With proposals for a stiff increase in penalties for traffic offences edging closer to approval in parliament, Phileleftheros took a look at the state of play in other European countries.
Here are some examples:
Drivers caught drunk behind the wheel in Finland lose their licence for at least 15 days, in Sweden for at least 40 days and in Denmark it’s back to driving school.
In Malta the fine starts at €1,200, in the UK it can be as high as €5,000 and should there be a repeat offence in 10 years, the licence is suspended for at least three years.
In Greece, for a second drunk driving offence above 60mg/l the fine is €2000 and/or six months in prison and/or a five year driving ban.
In Switzerland, the fine is proportional to the driver’s finances and can reach several thousand euro.
French drivers convicted of drunk driving can continue to drive it only if they equip it with a breathalyser with an ignition interlock device which disables the car engine.
Italy uses plains clothes police officers in motorbikes and scooters to catch and fine offenders. The fine is €165 and there is also a five point penalty. If there is a second offence within two years, the licence is revoked for one to three months.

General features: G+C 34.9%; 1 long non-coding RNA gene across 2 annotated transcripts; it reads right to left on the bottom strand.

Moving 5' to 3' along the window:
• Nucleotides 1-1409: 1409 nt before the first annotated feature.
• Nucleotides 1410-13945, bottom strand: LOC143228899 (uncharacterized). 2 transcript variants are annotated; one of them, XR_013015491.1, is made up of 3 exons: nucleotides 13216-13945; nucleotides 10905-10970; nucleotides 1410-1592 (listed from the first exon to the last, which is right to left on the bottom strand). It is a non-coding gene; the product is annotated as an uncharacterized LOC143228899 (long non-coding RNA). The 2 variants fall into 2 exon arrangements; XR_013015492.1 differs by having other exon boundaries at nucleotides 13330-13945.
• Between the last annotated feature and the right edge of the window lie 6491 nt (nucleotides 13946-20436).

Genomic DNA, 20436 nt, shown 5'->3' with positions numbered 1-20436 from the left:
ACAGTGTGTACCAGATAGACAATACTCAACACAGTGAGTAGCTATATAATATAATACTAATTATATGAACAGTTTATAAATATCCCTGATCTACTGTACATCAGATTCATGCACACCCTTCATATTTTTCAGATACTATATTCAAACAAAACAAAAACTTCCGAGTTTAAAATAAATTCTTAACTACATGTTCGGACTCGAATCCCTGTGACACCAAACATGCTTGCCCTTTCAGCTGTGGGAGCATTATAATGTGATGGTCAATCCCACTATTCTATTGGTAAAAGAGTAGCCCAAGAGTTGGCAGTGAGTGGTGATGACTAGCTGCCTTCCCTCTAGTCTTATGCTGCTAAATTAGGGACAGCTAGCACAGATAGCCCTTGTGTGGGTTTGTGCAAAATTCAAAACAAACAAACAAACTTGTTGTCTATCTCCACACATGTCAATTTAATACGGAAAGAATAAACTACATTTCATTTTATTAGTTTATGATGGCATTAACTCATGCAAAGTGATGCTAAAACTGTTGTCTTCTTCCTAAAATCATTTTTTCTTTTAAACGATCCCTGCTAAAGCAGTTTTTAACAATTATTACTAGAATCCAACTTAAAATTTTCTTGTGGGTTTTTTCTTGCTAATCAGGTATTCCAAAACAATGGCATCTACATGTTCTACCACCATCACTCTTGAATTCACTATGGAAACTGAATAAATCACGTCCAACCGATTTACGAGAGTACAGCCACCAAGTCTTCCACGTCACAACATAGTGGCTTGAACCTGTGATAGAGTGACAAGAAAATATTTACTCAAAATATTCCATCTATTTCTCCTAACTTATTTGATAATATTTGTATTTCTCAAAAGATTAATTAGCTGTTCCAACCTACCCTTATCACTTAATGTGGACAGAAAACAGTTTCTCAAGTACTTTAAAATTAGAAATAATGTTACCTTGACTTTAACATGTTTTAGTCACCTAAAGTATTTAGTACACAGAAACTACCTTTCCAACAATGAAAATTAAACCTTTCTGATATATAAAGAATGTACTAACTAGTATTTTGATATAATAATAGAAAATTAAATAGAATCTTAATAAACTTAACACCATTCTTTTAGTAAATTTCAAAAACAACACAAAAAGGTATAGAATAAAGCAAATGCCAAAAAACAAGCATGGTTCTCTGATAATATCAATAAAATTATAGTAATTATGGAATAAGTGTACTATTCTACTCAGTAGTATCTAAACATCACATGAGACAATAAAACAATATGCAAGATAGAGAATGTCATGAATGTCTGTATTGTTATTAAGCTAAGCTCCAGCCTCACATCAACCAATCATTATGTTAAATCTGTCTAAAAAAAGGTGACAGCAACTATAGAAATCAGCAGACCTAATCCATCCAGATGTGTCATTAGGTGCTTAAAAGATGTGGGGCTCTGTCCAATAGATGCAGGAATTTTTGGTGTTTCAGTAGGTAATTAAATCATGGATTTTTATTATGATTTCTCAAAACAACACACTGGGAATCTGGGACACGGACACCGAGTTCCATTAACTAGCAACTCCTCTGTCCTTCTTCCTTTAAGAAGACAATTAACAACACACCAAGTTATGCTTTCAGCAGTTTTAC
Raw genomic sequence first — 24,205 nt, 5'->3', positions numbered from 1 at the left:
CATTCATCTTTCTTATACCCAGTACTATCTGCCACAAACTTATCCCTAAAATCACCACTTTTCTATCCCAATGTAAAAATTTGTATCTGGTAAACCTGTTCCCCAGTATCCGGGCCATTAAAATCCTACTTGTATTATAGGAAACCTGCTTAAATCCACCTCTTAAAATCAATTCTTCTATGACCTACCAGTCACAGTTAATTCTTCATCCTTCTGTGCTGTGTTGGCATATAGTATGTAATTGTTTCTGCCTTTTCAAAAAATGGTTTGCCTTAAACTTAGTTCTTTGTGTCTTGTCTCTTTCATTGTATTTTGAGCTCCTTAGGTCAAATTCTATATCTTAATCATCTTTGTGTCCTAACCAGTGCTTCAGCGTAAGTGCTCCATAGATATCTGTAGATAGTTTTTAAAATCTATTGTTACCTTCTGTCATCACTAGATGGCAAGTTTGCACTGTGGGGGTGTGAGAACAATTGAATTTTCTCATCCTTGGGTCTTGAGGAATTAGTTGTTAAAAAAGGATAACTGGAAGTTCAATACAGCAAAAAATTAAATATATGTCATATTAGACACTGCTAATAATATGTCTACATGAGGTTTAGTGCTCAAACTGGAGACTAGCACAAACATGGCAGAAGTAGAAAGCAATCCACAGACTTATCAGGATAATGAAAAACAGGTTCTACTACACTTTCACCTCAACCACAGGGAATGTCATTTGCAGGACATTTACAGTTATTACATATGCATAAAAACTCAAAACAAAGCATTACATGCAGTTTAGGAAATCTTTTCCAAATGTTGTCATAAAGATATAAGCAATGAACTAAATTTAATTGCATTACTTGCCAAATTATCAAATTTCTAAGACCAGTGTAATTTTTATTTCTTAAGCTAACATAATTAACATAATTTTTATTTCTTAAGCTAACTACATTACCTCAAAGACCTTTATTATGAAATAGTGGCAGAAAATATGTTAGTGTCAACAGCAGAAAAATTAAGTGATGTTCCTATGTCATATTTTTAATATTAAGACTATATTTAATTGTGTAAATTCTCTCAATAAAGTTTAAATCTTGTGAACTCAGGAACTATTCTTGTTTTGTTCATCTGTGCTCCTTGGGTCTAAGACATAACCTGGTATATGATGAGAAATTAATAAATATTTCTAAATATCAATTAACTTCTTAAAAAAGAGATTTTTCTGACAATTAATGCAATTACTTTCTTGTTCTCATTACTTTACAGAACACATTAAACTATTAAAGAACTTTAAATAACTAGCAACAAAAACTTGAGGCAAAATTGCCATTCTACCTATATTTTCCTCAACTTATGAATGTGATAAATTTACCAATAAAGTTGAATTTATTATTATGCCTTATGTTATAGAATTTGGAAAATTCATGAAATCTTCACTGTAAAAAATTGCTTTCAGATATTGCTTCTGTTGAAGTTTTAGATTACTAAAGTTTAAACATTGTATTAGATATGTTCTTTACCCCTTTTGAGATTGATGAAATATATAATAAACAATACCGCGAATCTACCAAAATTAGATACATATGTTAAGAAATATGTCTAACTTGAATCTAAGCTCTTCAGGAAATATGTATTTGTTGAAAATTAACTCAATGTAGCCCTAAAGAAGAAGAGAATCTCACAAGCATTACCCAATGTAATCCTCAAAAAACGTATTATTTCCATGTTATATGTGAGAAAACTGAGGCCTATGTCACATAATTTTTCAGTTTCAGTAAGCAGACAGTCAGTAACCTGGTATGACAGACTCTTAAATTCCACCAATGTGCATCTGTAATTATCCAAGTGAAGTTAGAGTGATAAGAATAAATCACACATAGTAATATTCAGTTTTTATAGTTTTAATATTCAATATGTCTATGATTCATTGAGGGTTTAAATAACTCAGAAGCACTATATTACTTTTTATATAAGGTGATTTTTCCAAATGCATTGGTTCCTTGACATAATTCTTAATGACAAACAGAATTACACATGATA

In France the fine is €135. In Greece, offenders lose their driving licence for 60 days. The fine is €100.
The cheapest is Lithuania with €10 for speeding up to 20 km above the speed limit, but it then jumps to €450.
The most expensive in Norway where fines start at €400 for up to 50km above the speed limit and can rise to €900.
In Finland, for speeding more than 20 km above the speed limit the fine is €200 and over that the car is confiscated for at least two weeks.
In Switzerland speeding drivers may lose their licence for 60 days and fines start at €165.
Finland punishes drivers who jump a red light by taking their licence for at least 10 days while in the UK the fine can be above €1,000.
Manslaughter as as result of reckless driving
In the UK the penalty is up to 14 years in jail two years driving ban and 3 to 11 penalty points. In France, a fine of up to €75,000 and jail for up to five years, as well as a five to 10 year driving ban and six penalty points.
Cyprus: proposed higher penalties
The proposal is for the fine for using a mobile phone to rise from€85 to €300 and failure to wear a seat belt from €85 to €300.
For drunk driving if the excess of below 6 mg/100ml or 82 mg/100ml: fine of €125, if the excess is above 35 μg/100ml or 81 mg/100ml, but below 56 μg/100ml or 127 mg/100ml: fine €250.
If the excess is above 55 mg/100ml or 126 mg/100ml but below 71 mg/100m or 161 mg/100ml: fine of €500.
The various proposals are still being discussed in the House Transport Committee.